U.N. Leader Softens His Predecessor’s Criticism of Iran Missile Tests

U.N. Leader Softens His Predecessor’s Criticism of Iran Missile Tests

The United Nations secretary general appears to have softened his predecessor’s criticism of Iran last year over its missile tests, a volatile issue in Iran’s relationships with other powers, including Israel and the United States. The milder language is contained in a report by the secretary general, António Guterres, to the United Nations Security Council that has not yet been released. A softening of the criticism would be significant partly because the United States has called Iran’s missile tests unacceptable. Mr. Guterres’s relatively mild language in a passage of the report concerning those tests could complicate any American-led effort to further penalize Iran for them at the United Nations. A copy of the report, dated June 14, was seen by The New York Times on Wednesday.

New York Times reported in its article U.N. Leader Softens His Predecessor’s Criticism of Iran Missile Tests that the Trump administration imposed sanctions on Iran in February and May in response to what it described as “bad behavior” with respect to the tests. The tests are not prohibited under the landmark 2015 nuclear agreement between Iran and six major powers, which eased economic sanctions on Iran in exchange for its verifiable promises of peaceful nuclear work. But Security Council Resolution 2231, which put the agreement into effect, called on Iran not to test ballistic missiles capable of carrying nuclear warheads. When Iran conducted missile tests in March 2016, critics led by the United States and Israel were infuriated, calling the country’s behavior a violation of the Security Council resolution and a sign that it would not honor provisions of the nuclear accord. Iran rejected the accusation.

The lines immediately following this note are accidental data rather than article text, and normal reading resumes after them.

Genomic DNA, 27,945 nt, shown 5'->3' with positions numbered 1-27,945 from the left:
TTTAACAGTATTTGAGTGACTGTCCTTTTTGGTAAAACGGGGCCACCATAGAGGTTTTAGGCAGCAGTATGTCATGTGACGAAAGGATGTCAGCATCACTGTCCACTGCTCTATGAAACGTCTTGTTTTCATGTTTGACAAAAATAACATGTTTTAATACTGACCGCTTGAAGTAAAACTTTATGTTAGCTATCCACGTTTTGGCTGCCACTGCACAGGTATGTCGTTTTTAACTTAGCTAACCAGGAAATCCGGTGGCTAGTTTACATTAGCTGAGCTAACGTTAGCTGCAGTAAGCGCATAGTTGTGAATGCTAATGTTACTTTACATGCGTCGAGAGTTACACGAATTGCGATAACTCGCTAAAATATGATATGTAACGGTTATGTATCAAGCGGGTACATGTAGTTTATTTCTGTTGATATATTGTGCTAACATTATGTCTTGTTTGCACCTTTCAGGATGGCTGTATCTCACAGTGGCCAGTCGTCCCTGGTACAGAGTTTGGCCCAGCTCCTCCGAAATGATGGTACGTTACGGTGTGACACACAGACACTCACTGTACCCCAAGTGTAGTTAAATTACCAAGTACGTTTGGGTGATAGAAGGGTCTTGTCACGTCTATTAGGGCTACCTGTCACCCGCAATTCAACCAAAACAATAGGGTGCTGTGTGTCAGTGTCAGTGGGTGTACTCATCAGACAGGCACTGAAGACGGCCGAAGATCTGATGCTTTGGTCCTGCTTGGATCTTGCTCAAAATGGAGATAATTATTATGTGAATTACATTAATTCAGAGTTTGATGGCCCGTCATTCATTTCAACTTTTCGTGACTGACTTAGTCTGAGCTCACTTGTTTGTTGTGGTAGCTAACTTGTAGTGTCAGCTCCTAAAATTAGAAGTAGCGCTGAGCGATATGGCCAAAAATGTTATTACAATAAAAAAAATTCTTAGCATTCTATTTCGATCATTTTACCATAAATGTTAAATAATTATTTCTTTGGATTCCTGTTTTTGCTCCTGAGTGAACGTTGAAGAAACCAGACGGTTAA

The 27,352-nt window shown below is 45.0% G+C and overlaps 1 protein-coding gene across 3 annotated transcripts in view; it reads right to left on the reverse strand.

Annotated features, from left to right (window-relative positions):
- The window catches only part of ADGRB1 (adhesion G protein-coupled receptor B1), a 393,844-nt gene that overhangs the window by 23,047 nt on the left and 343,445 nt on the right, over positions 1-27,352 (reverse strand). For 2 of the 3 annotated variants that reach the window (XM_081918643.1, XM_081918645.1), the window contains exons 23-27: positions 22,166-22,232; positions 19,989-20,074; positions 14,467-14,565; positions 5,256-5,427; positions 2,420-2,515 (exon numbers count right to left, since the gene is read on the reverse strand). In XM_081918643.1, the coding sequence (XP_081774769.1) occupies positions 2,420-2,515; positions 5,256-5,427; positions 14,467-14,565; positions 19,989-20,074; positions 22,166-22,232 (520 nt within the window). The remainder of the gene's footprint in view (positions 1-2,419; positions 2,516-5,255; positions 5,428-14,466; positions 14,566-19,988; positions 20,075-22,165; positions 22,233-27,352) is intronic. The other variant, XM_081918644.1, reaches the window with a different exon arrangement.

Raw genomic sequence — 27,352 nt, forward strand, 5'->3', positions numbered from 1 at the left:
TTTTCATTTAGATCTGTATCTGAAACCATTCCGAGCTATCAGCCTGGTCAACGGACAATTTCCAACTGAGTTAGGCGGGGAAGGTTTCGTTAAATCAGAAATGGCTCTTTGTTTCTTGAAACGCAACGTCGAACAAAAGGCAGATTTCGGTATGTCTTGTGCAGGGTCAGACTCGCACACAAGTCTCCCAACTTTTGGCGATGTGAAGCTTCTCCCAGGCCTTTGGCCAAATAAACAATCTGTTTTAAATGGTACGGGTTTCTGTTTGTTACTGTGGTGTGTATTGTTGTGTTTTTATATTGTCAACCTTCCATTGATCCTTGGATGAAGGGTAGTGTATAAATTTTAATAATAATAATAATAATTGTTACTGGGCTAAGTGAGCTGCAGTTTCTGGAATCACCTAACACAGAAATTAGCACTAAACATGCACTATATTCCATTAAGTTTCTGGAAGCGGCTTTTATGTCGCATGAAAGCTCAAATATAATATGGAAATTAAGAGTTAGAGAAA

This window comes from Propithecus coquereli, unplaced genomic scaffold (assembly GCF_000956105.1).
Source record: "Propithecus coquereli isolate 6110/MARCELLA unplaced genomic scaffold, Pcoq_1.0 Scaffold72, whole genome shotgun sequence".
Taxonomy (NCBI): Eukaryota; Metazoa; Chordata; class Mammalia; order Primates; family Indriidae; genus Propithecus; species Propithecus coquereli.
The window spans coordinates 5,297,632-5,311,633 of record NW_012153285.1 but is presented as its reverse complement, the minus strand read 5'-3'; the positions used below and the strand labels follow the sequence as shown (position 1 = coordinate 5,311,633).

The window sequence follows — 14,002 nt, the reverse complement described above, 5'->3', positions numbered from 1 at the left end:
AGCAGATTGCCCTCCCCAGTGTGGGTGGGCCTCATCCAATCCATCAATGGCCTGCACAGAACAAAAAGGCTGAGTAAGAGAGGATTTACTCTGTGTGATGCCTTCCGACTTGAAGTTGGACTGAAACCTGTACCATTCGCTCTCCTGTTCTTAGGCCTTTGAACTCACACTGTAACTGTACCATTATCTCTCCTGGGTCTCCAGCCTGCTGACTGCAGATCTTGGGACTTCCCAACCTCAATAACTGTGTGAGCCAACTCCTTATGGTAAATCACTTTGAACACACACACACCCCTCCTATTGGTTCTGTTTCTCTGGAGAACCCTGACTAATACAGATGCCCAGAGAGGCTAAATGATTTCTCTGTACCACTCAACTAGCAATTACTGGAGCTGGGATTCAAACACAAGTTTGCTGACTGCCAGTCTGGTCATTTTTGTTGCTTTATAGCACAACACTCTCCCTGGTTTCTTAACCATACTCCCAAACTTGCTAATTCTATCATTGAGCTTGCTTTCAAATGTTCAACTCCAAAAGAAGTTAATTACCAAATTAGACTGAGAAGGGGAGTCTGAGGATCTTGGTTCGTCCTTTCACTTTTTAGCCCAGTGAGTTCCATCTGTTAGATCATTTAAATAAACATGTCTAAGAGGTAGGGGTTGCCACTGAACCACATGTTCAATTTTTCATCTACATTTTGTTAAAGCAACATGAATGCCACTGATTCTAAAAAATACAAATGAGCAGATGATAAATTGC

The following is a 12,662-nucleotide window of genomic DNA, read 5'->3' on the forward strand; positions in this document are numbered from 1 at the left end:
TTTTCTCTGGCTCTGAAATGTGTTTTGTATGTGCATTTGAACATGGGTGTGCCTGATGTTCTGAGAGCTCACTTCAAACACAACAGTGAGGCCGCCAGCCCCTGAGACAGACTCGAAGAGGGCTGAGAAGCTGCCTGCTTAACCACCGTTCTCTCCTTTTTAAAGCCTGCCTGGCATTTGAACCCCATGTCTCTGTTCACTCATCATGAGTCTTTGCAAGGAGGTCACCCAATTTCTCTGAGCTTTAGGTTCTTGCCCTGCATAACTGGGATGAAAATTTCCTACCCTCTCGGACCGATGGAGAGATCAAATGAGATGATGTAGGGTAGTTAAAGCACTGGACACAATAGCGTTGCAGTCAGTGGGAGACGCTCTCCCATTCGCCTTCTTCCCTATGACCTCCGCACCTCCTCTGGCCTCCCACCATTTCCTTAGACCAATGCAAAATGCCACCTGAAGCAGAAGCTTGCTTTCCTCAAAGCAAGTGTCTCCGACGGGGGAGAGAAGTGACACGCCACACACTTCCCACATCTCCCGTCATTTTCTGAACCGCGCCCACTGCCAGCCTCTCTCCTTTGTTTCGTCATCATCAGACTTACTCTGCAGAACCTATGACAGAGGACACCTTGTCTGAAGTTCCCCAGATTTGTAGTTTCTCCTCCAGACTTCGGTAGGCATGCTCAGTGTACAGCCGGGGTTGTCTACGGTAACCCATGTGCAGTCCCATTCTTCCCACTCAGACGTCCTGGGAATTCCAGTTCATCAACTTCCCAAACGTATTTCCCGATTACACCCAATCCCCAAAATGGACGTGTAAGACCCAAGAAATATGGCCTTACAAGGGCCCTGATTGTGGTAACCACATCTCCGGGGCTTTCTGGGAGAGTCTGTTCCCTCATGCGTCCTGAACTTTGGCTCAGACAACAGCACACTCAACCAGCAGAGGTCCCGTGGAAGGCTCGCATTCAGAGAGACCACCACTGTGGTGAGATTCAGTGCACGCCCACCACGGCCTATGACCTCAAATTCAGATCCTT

In a report to the Security Council last July on compliance with Resolution 2231, Ban Ki-moon, then the secretary general, said he was concerned that the missile tests might not be consistent with the “constructive spirit” demonstrated by the nuclear accord. He called on Iran to “refrain from conducting such launches, given that they have the potential to increase tensions in the region.” Mr. Guterres’s report, his first on Iran’s compliance with the resolution, also called on the country to refrain from missile tests. But it did not echo Mr. Ban’s broader concerns about them.

A spokesman for Mr. Guterres, Stéphane Dujarric, did not immediately respond to a query about the difference. Iran has long contended that the missiles are its defensive bulwark in an increasingly hostile region. Since it has already promised not to make nuclear weapons, its leaders have said, the missiles by definition cannot carry them. Iran has also argued that Resolution 2231’s language does not ban missile tests. Some disarmament experts suggested that Mr. Guterres’s report decreased the possibility of United Nations penalties against Iran over its missile development.

Daryl G. Kimball, executive director of the Arms Control Association, a Washington-based group, said the difference between Mr. Ban’s and Mr. Guterres’s reports was subtle. Mr. Guterres “may have adjusted the language in the report out of recognition that further sanctions of Iranian entities tied to missile development or production will not likely succeed in reducing, or even slowing, Iran’s ballistic missile program,” Mr. Kimball said. Sanctions intended as punishment for missile tests, he said, could even strengthen hard-liners in Iran “who want to accelerate the program in response to U.S. pressure.”


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